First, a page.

Bob died earlier this month at age 80. He is survived by his wife Elizabeth and daughter Zena. Bob "died as he lived — on his own terms and with dignity and grace," Elizabeth says.

An Iranian-American woman arrested five days ago during a visit to the U.S. is testifying behind closed doors to a grand jury in Washington, D.C., a U.S. federal judge said Friday.

The disclosure by Beryl Howell, chief judge of the U.S. District Court in Washington, marked the first time any U.S. authority has provided information on the mystery surrounding Marzieh Hashemi, an anchor on Press TV, the English-language version of Iran's state television.

According to a report by Billboard magazine on Friday afternoon, R. Kelly has been dropped by RCA Records. The move comes in the wake of a documentary series called Surviving R. Kelly that aired on Lifetime and cataloged more than 25 years of accusations of sexual and physical abuse made against Kelly by a number of women, including seven who were interviewed on camera.

Officials in Columbia, S.C., have evacuated more than 400 people from a public housing complex after finding multiple gas leaks that constituted an "imminent danger to life."

Two men were discovered dead in separate units on Thursday morning. Police haven't confirmed the deaths are tied to the gas leaks, but say they don't suspect foul play.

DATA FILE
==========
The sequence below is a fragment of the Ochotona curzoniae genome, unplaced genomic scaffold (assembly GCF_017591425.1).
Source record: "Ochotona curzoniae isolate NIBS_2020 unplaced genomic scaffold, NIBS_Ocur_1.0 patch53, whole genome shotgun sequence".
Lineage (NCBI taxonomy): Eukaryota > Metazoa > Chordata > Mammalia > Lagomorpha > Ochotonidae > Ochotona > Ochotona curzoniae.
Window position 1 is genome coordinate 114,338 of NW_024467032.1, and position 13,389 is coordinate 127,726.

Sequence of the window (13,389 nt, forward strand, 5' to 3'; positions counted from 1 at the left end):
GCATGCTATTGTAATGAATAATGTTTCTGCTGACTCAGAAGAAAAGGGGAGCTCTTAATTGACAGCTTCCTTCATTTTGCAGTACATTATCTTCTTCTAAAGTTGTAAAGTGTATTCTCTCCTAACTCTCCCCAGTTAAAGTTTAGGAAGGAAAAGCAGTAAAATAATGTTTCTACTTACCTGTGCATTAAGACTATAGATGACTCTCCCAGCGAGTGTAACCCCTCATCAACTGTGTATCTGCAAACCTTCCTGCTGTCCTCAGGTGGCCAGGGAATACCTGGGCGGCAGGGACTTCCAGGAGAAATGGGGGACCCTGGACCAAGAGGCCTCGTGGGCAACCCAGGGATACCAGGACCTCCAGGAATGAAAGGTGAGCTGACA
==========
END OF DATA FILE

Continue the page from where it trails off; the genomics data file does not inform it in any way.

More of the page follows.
Copyright 2019 NPR. To see more, visit https://www.npr.org.

Copyright 2019 NPR. To see more, visit https://www.npr.org.

In the years following her previous album, 2014's Are We There, Sharon Van Etten has had her hands full. She not only reissued her debut, the singer also acted in the Netflix series The OA, became a mom, wrote a movie score, and began pursuing a degree in psychology at Brooklyn College.

It has been a long, long time since New York City's newsstands have been bereft of copies of The Forward. Founded as a Yiddish-language daily in 1897, the newspaper once known as The Jewish Daily Forward endured a host of major changes over its long life span — but through them all, the small publication reliably went to press with news that its predominantly American Jewish audience often couldn't find elsewhere.

But that will change come springtime.